Here are several of the most suitable varieties of avocados for growing at home.
When I Pick Avocados
Your exact avocado harvest time depends not only on which varieties you’re growing but also on environmental factors, including daily sunlight hours, air and soil temperature, rainfall levels, and pollination.
An experienced avocado picker uses several techniques to determine the ripeness of the fruits. The most apparent sign that avocados are mature enough to pick is when they grow significantly larger in size.
The green fruit may also turn a bit darker and should feel slightly soft under gentle pressure. If the avocado has dark brown spots throughout its flesh and skin, it’s too far gone to eat.
After harvesting avocados, they must ripen off the tree for several weeks before they’re ready to eat. Unlike most other fruits, avocados’ sugar content decreases as they ripen.
Place your freshly picked avocados in a brown paper bag with a ripe apple, banana, or pear to speed up the ripening process. These fruits are heavy producers of ethylene gas, a naturally occurring chemical that accelerates fruit maturation.
How I Harvest My Avocados
If you decide to plant an avocado seed, know that it will take much longer to be able to harvest your avocados.
Once you’ve determined that the avocados on your tree are ready, it’s time to get picking. Mature avocados should detach from the tree fairly easily. Still, it’s safest to use a sterile, sharp pair of garden shears when harvesting avocados to avoid accidentally damaging any branches.
Many home growers regularly prune their avocado trees to keep them at a more manageable size for harvesting. On their own, some types of avocado trees may grow up to 80 feet tall.
Avocados bruise quite easily, so avoid letting them fall to the ground when you’re harvesting. Use a sturdy ladder or a pole harvester with a basket to reach the fruits on the highest branches.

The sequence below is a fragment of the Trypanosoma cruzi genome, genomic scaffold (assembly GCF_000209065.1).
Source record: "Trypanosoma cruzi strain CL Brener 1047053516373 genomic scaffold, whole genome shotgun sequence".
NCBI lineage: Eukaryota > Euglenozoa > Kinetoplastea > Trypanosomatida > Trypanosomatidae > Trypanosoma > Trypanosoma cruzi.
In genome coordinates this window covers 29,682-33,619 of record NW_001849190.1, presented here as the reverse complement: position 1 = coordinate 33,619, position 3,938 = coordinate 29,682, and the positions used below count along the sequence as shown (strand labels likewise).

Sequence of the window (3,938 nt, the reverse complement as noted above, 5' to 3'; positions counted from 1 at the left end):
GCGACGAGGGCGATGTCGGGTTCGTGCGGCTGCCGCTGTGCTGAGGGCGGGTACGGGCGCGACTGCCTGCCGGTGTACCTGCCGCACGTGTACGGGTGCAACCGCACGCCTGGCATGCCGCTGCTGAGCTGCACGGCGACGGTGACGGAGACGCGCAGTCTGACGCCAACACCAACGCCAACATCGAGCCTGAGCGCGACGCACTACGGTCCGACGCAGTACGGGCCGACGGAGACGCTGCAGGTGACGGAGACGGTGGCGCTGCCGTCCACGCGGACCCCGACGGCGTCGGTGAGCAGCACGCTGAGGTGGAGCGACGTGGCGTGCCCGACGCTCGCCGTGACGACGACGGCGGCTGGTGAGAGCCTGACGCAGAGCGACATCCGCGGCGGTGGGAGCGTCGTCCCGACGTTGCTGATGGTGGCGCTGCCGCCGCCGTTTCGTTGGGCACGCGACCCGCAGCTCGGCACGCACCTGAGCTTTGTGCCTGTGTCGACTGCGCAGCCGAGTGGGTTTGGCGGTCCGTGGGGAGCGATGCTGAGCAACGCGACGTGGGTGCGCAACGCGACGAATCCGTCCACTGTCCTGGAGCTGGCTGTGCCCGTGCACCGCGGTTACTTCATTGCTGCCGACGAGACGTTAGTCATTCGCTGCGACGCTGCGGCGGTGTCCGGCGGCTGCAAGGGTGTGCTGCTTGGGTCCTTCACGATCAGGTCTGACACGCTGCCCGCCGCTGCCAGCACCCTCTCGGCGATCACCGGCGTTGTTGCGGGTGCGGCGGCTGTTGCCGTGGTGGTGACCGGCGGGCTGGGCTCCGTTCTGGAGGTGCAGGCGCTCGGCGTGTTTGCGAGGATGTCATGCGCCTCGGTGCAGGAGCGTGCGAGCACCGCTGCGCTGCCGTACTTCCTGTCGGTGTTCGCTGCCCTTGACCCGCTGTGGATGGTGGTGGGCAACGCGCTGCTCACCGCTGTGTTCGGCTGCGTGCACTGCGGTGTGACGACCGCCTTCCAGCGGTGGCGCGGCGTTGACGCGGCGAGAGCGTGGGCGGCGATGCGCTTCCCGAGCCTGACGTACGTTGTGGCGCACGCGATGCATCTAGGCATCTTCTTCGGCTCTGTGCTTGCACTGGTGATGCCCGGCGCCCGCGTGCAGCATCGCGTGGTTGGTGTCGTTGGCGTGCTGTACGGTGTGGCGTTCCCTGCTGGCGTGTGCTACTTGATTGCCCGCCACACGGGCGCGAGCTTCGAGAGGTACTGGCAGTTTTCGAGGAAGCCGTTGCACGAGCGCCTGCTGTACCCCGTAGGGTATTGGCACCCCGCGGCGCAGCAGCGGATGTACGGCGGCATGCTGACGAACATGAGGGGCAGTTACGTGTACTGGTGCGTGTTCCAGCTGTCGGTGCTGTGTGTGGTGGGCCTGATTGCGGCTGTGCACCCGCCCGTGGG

If you have more avocados than you can use at once, consider leaving them on the tree a bit longer. Mature avocados can remain on the branch for several months. For the best possible results, only pick as many avocados as you’ll use within a couple of weeks.
Storing My Homegrown Avocados
After harvesting avocados, they need to ripen at room temperature for a week or two before they’ll be edible. However, there is a relatively short time window for optimum ripeness. Their peak eating time only lasts for a few days.
As your homegrown avocados are ripening, be sure to check them regularly and use them as soon as they’re ready. The way to keep an avocado fresh is to store fully ripe, uncut avocados in the crisper drawer of your refrigerator up to three days.
Cut avocados go bad much faster than whole ones. Store cut avocado refrigerated in an airtight container and use it as soon as possible.
Freezing avocados is an excellent way to extend their shelf life. Mash them, blend them into a purée, or cut them into pieces. Freeze them whole as a way to preserve an uncut avocado.
Sprinkle a small amount of lemon or lime juice on top of cut or mashed avocado before freezing it to minimize browning. Use frozen avocado within six months.
If you’re searching for creative ways to use up your bumper crop of avocados, there are plenty of uses for these tasty fruits beyond the standard guacamole. Here’s one of our favorite recipes for a deliciously creamy avo salad dressing.